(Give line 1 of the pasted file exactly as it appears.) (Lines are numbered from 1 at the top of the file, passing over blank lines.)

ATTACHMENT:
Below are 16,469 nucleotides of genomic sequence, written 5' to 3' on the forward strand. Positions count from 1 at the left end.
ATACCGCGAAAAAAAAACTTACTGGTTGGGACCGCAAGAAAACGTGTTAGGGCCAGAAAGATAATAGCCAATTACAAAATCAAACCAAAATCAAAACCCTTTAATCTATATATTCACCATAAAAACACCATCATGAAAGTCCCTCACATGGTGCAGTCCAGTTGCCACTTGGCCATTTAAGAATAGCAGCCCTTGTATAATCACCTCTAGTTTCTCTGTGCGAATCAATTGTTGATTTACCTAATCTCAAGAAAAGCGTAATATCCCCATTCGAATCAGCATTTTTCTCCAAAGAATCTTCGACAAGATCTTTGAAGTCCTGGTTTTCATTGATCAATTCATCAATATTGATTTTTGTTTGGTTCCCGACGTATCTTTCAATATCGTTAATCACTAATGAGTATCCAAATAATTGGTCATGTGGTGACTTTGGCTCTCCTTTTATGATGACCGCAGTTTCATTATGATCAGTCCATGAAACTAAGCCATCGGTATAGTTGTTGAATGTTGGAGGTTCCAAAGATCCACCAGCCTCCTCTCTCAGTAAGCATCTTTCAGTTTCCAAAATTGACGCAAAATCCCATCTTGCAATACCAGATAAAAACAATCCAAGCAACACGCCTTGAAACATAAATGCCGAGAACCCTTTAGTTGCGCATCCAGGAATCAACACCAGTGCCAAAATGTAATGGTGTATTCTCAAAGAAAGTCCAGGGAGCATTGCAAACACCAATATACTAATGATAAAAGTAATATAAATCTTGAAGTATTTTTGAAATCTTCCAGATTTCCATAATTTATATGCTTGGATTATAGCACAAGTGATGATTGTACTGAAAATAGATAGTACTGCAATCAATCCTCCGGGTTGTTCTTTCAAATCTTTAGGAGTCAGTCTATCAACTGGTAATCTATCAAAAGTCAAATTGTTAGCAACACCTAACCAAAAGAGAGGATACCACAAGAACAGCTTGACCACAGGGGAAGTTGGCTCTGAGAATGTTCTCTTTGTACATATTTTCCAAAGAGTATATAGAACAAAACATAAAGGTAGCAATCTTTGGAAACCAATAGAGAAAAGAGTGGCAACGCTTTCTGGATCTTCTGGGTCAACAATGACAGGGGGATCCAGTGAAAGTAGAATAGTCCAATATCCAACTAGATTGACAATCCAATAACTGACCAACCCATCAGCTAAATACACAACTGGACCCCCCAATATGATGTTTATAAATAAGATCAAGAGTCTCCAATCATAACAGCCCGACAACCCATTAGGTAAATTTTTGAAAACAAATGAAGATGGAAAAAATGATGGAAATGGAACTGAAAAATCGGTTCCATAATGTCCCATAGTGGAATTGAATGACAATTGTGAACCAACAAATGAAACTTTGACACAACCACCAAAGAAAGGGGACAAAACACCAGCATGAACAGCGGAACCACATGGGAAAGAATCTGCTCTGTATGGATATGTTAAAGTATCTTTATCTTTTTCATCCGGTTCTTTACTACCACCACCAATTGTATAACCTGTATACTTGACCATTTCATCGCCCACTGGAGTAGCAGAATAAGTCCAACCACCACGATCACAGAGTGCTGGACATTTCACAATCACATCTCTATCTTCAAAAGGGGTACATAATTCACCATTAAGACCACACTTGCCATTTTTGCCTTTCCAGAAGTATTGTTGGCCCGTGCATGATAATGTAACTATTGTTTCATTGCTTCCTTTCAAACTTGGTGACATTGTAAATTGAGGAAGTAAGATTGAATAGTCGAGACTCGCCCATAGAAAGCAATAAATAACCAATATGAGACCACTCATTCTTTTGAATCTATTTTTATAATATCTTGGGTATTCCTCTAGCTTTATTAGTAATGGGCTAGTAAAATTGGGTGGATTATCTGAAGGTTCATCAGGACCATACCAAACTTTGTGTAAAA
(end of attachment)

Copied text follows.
Below are 16,469 nucleotides of genomic sequence, written 5' to 3' on the forward strand. Positions count from 1 at the left end.